Guest editorial: MMR and autism
In this guest article, Science Writer Michael Marshall discusses the controversy surrounding the multiple vaccine for measles, mumps, and rubella, the so-called MMR vaccine.
UPDATE - a new statistical analysis of the risk factors associated with MMR and the diseases it seeks to prevent was published in the Sciencebase Science Blog by David Bradley on September 7, 2007 under the title MMR and Statistical Lies.
MMR: Are the Scaremongers Right? by
Over the course of the past two months, 38 students at Cambridge University in England were diagnosed with the contagious viral disease mumps, which affects the glands and causes fever. This is a colossal rise from the previous average of just one or two cases each year. Other universities are reporting a similar increase in incidence.
Many of the current generation of university students were not immunised against mumps. They were born several years too early to receive the combined MMR (mumps, measles and rubella) childhood vaccination, which has only been available since 1988. University authorities across England are now urging all students to obtain the MMR jab if they have not already done so.
The situation is a stark illustration of the consequences of failure to vaccinate. A disease that had been virtually non-existent within the population has made a sudden comeback. While mumps is generally harmless, it can in rare cases be fatal and can cause severe complications, such as sterility in men.
Given this situation, the University's decision to urge students to obtain MMR seems pretty sensible. But is it so clear-cut? MMR has been at the centre of an ongoing controversy since 1998, beset by claims that it causes autism and bowel disease in children who receive it. These theories, advanced primarily by gastroenterologist Dr Andrew Wakefield, have been vigorously rejected by the government, but many parents are unconvinced and confused. Take-up of the vaccine has fallen to 80% in some areas, precisely the sort of situation that can lead to outbreaks.
So is there any truth in Wakefield's claims? Like all other medications, the MMR vaccine went through clinical testing designed to spot adverse side-effects. Bowel disease and autism were not identified in any of the trials. The government alleged that this discredited the claims, and accused Wakefield of 'scaremongering'. A recent investigation by Channel 4 TV in the UK found that Wakefield had filed patents for a novel vaccine before publishing his claims.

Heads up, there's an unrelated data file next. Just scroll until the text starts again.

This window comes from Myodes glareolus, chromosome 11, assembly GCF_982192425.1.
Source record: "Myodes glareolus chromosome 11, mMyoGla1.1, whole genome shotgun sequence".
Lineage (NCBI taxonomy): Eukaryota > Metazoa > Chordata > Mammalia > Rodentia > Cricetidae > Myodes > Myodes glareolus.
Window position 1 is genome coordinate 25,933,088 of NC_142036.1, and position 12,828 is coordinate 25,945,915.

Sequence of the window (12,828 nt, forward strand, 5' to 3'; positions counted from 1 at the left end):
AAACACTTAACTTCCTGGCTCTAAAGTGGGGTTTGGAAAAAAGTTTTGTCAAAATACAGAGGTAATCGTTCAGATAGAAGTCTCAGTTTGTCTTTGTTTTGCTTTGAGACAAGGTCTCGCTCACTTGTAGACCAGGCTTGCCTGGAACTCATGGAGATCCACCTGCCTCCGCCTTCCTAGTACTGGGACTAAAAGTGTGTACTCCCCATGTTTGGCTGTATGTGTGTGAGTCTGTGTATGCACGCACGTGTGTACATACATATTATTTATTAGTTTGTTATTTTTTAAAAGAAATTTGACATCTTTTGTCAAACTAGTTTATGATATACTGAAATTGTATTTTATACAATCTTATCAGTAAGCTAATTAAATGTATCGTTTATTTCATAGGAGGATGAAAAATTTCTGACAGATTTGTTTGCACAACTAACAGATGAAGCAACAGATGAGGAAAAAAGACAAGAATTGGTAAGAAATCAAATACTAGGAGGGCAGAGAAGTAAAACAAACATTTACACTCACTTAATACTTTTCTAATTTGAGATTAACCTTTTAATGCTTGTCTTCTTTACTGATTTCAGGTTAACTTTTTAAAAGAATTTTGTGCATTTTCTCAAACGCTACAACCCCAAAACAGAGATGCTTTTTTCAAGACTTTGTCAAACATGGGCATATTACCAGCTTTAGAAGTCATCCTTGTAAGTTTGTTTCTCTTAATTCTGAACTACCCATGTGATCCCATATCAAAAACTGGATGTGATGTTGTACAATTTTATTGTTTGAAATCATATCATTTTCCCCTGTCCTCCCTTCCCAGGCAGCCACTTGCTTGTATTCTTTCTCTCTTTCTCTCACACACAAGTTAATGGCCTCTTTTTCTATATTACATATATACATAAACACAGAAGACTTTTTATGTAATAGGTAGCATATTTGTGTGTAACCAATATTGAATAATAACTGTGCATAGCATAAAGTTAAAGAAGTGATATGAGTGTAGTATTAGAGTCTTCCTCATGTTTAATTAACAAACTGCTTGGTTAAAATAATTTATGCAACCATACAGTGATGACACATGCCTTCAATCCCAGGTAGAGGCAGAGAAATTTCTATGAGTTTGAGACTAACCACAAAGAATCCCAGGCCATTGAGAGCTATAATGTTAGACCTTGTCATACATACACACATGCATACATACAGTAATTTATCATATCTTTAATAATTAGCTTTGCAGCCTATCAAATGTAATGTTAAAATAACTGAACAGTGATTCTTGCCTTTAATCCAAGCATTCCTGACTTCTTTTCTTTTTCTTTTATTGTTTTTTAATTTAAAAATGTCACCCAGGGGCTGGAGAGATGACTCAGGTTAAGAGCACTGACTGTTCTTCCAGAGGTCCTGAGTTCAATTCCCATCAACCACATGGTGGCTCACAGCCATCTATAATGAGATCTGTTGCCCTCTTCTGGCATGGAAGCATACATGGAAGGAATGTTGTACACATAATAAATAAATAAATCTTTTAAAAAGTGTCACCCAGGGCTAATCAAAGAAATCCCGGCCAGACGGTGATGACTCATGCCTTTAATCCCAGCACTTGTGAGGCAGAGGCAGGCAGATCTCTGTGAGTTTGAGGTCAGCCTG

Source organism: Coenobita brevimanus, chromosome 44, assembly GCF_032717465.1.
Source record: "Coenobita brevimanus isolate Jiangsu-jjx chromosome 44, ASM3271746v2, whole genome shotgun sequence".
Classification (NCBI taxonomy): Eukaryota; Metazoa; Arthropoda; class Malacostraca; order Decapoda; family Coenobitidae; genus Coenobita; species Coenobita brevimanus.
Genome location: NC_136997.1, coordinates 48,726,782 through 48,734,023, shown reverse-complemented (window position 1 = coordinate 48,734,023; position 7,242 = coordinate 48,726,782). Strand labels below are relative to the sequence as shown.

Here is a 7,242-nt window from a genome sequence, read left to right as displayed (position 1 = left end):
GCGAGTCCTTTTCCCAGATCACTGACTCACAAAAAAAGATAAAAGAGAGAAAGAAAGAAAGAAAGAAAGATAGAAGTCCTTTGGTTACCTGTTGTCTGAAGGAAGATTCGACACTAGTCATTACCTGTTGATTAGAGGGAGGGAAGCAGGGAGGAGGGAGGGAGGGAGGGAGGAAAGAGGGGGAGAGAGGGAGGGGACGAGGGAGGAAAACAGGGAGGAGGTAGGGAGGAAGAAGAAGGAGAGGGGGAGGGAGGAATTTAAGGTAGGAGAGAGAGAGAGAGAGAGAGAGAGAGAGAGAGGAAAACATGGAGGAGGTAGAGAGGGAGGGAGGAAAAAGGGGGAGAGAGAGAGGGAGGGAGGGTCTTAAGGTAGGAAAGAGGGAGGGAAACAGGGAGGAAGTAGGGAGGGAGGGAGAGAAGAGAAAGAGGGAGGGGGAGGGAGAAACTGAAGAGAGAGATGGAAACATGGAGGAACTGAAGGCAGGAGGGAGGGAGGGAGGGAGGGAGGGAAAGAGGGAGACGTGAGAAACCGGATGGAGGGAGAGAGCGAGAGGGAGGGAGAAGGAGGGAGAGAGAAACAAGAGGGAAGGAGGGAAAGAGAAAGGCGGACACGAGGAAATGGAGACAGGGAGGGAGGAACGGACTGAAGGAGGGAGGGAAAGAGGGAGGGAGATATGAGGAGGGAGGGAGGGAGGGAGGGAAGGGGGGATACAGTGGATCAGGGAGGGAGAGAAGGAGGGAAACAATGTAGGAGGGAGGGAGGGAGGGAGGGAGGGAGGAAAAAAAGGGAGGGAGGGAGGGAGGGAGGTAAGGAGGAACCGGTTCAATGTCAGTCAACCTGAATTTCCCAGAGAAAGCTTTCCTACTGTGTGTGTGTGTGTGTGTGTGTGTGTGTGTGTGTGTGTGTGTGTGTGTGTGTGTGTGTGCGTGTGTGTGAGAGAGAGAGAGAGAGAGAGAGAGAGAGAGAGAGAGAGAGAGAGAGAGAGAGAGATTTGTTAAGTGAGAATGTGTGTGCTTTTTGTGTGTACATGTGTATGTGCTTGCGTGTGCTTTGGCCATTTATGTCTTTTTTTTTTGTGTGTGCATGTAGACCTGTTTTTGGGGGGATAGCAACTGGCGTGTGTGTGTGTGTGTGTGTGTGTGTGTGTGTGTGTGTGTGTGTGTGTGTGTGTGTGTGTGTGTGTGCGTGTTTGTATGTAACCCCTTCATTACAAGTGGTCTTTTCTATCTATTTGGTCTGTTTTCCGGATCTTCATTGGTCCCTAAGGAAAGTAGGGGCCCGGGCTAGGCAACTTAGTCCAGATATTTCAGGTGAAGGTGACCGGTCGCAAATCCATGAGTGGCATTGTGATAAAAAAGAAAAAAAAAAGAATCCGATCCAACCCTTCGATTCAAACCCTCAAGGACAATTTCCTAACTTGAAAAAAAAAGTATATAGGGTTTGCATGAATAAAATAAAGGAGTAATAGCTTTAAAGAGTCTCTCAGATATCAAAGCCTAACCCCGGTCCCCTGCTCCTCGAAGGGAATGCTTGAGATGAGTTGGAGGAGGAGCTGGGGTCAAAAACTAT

There has been a great deal of confusion about the claims being made, with many commentators apparently under the impression that 'MMR causes autism'. The gist of the claim is that, very rarely, the MMR vaccine can produce an unusual form of inflammatory bowel disease. Symptoms include diarrhoea and bowel pain. The secondary claim is that this disease produces autism-like behaviour.
It is very difficult to assess the truth of the claims on the present evidence. In all the media furore, however, one key point has been neglected. The clinical trials of MMR monitored children for only 3 or 4 weeks after they received the vaccine. Bowel disease and autism emerge slowly and could have been missed.
Evidence from researchers around the world has been accumulated to support the MMR - inflammatory bowel disease link. An increasing number of children have the unusual bowel disease described, and it seems to be linked to the presence of measles virus in their intestine. Dr Timothy Buie, a paediatric gastroenterologist at Harvard, found chronic inflammation in the intestines of certain autistic children. However, large-scale epidemiological studies have repeatedly exonerated MMR of having any effect at the population level. The American Institute of Medicine examined 60 papers on the subject of MMR and bowel disease, and concluded '... the evidence is inadequate to accept or reject a causal relationship.'
So should students all heed the government's clarion call and obtain the MMR vaccine? Well, yes. Even if the scaremongers are correct and the MMR vaccine has a risk associated with it, it is accepted (even by Dr Wakefield and his allies) that this risk would apply only to a very small percentage of the population. Given the rapidity with which measles has erupted back onto the scene, it seems thoroughly sensible to accept the possible, tiny risk of the vaccine backfiring rather than the definite, sizeable risk of a measles epidemic.
In the longer term, there needs to be further government-funded research into the possibility of a link between MMR and inflammatory bowel disease. This proposal was supported by the American Institute of Medicine. Up to this point the government has been extremely bullish in its resistance, in an attempt to maintain public confidence in the vaccine. This strategy has backfired badly, possibly due to public mistrust following similar denials regarding BSE. Only with a thorough research programme will this controversy be laid to rest.
Statements and opinions expressed in this article are solely those of the author and may or may not be shared by David Bradley